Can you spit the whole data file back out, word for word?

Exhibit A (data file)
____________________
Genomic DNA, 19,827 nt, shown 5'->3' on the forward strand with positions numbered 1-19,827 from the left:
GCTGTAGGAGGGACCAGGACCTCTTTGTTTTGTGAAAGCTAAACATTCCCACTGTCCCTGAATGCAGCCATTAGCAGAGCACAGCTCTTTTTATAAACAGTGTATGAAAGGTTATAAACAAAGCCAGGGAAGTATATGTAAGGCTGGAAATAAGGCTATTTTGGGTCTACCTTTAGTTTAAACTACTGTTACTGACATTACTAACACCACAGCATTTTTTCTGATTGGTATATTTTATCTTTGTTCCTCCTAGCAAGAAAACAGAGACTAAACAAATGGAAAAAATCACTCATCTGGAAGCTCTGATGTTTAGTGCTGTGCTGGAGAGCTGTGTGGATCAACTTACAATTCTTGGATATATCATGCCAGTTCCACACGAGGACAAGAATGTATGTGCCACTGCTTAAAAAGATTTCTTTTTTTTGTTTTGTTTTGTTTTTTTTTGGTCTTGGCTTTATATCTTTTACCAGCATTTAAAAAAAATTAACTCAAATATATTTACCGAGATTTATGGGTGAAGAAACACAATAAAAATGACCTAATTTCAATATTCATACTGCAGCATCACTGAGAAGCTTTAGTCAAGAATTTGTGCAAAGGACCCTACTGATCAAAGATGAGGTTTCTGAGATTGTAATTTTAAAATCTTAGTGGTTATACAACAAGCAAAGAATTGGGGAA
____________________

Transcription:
Genomic DNA, 19,827 nt, shown 5'->3' on the forward strand with positions numbered 1-19,827 from the left:
GCTGTAGGAGGGACCAGGACCTCTTTGTTTTGTGAAAGCTAAACATTCCCACTGTCCCTGAATGCAGCCATTAGCAGAGCACAGCTCTTTTTATAAACAGTGTATGAAAGGTTATAAACAAAGCCAGGGAAGTATATGTAAGGCTGGAAATAAGGCTATTTTGGGTCTACCTTTAGTTTAAACTACTGTTACTGACATTACTAACACCACAGCATTTTTTCTGATTGGTATATTTTATCTTTGTTCCTCCTAGCAAGAAAACAGAGACTAAACAAATGGAAAAAATCACTCATCTGGAAGCTCTGATGTTTAGTGCTGTGCTGGAGAGCTGTGTGGATCAACTTACAATTCTTGGATATATCATGCCAGTTCCACACGAGGACAAGAATGTATGTGCCACTGCTTAAAAAGATTTCTTTTTTTTGTTTTGTTTTGTTTTTTTTTGGTCTTGGCTTTATATCTTTTACCAGCATTTAAAAAAAATTAACTCAAATATATTTACCGAGATTTATGGGTGAAGAAACACAATAAAAATGACCTAATTTCAATATTCATACTGCAGCATCACTGAGAAGCTTTAGTCAAGAATTTGTGCAAAGGACCCTACTGATCAAAGATGAGGTTTCTGAGATTGTAATTTTAAAATCTTAGTGGTTATACAACAAGCAAAGAATTGGGGAA